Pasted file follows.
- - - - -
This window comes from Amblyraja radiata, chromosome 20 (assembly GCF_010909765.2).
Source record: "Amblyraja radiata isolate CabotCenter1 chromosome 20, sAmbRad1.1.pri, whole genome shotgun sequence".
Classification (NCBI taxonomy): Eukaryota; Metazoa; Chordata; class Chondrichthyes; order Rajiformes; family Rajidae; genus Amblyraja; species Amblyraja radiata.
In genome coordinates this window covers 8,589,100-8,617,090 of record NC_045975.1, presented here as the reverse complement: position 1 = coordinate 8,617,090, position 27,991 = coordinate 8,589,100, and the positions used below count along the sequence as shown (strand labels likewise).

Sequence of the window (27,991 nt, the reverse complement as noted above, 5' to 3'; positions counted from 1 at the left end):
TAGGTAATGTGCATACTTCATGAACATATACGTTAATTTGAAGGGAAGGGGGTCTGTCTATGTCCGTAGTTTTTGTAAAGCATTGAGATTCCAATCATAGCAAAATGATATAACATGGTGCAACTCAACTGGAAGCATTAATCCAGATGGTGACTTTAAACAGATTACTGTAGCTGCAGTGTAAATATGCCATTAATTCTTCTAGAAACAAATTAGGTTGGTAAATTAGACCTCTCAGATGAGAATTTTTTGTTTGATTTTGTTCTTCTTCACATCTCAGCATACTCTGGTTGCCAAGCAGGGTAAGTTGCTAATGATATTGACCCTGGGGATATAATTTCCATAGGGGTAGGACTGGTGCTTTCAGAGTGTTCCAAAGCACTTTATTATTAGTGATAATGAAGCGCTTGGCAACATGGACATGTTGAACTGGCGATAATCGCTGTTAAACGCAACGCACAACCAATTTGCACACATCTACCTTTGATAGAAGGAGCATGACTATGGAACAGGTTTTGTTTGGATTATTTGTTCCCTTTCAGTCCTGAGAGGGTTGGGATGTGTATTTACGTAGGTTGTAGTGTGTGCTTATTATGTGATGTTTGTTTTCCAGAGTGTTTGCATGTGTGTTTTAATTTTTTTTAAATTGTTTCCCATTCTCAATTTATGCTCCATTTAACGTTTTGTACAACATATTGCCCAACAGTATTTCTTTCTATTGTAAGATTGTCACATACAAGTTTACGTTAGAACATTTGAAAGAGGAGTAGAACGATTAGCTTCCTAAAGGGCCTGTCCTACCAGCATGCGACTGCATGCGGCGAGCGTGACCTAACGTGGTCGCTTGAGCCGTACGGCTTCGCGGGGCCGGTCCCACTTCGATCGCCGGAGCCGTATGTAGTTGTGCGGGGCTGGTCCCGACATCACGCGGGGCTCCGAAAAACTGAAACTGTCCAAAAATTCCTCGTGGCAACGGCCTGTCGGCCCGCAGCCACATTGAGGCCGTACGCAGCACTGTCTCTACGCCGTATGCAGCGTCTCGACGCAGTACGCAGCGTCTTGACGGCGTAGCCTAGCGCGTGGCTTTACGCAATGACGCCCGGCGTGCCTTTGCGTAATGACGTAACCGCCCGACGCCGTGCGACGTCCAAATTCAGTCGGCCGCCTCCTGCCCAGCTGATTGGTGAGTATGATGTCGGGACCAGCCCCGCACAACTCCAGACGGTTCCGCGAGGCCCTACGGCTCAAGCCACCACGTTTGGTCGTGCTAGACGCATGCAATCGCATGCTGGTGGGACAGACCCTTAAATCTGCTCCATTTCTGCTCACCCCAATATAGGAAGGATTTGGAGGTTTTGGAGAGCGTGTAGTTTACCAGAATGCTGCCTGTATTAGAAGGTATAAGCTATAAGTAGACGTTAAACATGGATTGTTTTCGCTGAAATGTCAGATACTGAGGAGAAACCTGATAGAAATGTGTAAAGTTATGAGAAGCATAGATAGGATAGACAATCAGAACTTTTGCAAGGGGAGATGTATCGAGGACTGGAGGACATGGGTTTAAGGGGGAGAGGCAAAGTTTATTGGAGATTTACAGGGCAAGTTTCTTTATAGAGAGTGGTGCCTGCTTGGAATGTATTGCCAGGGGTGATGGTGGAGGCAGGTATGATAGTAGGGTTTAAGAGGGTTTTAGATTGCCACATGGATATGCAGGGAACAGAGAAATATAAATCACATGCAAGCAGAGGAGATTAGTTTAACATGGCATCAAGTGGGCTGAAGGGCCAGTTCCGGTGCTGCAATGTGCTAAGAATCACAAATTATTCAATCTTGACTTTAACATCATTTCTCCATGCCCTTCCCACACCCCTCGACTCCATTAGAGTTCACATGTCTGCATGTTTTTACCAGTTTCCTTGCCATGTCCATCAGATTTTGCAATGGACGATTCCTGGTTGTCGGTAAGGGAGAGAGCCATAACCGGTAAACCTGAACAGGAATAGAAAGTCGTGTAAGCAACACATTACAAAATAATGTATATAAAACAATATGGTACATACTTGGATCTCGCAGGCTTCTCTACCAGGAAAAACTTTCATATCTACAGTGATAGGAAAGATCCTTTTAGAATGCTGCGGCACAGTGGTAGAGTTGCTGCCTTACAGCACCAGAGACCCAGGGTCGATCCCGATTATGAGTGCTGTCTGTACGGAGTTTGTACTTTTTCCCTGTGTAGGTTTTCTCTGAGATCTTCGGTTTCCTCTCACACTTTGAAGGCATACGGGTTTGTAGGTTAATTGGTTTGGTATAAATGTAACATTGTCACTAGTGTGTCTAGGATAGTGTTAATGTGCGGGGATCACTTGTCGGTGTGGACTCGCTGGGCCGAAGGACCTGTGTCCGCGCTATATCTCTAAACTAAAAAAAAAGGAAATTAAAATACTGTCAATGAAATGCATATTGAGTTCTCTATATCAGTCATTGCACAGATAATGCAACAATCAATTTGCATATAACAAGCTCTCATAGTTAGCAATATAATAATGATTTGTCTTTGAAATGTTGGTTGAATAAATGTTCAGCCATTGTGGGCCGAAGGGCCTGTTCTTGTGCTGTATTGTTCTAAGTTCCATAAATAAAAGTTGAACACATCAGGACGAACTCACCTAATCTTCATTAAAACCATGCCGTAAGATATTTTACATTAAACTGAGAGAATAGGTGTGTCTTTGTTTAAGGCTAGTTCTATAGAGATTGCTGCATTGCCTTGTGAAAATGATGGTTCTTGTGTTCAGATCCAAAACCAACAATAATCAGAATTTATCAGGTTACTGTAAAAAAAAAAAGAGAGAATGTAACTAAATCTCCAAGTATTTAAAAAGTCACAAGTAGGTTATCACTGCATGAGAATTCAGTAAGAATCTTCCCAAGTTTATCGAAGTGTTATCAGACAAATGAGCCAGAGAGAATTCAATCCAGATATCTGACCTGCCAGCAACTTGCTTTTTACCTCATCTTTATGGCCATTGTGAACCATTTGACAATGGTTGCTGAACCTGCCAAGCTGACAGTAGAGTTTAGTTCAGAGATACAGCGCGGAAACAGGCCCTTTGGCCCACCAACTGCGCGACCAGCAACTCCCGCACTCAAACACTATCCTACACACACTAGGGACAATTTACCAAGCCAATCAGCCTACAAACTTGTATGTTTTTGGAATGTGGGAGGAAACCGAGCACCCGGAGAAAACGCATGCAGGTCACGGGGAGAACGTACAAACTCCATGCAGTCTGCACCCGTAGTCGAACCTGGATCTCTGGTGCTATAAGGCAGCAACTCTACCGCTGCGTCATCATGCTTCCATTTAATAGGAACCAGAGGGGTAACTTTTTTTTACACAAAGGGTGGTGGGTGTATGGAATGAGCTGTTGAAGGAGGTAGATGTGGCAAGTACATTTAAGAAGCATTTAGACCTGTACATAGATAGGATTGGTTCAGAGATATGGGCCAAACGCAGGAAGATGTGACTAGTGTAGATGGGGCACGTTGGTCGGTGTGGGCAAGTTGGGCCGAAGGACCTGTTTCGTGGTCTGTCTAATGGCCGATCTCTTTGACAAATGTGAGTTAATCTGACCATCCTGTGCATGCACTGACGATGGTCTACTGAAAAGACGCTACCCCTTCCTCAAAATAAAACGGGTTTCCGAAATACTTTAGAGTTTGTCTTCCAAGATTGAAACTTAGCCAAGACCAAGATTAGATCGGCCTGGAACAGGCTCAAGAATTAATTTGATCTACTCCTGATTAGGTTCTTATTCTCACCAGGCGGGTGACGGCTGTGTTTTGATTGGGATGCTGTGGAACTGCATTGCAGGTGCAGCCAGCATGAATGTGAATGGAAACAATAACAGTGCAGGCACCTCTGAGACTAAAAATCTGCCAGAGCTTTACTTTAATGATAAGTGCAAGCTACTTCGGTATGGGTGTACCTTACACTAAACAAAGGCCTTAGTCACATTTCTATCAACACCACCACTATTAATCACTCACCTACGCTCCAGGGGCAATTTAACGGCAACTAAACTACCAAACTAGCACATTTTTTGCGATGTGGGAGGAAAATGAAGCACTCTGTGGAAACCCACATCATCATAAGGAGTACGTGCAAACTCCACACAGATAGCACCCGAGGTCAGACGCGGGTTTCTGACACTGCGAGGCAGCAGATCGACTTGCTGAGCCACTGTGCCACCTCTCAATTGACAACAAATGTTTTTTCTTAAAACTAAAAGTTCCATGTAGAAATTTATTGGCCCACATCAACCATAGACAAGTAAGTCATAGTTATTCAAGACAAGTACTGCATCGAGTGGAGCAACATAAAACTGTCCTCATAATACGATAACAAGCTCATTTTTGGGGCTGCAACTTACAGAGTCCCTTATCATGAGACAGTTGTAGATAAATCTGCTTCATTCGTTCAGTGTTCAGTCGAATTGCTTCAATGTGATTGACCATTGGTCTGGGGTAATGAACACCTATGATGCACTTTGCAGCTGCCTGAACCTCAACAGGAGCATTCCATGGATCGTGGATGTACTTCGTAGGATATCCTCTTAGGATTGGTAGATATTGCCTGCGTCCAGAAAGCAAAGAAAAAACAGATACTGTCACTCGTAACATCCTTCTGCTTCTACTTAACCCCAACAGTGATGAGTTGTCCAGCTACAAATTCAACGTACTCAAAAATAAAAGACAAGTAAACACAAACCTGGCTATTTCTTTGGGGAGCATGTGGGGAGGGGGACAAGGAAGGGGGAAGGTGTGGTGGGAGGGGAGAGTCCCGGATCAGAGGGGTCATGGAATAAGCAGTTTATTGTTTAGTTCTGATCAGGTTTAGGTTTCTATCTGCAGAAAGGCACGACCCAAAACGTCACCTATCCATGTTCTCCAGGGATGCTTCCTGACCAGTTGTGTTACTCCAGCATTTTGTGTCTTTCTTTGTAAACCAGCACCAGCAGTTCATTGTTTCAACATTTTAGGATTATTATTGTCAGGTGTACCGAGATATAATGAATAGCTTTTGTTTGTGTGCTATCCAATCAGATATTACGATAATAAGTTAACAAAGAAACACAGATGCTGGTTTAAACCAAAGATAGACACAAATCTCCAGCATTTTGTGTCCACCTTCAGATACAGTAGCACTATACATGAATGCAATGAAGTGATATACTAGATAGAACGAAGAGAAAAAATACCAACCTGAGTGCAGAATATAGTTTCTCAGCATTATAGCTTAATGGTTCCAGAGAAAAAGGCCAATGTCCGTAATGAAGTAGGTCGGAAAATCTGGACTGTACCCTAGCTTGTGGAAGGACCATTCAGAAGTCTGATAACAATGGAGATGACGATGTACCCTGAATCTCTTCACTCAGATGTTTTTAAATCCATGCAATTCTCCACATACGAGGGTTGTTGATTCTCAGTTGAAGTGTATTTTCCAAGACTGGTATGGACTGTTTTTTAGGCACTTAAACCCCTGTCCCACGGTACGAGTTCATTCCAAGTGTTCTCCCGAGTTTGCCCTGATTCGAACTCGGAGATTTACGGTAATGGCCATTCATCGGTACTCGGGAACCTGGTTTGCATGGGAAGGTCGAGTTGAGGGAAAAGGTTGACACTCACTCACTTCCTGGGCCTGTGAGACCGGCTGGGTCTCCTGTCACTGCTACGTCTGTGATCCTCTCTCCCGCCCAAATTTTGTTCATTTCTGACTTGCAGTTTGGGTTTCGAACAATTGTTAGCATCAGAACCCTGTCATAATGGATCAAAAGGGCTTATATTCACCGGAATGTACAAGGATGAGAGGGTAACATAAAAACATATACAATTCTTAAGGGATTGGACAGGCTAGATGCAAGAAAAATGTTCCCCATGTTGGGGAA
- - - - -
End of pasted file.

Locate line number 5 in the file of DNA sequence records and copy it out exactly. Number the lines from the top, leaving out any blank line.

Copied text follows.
Sequence of the window (27,991 nt, the reverse complement as noted above, 5' to 3'; positions counted from 1 at the left end):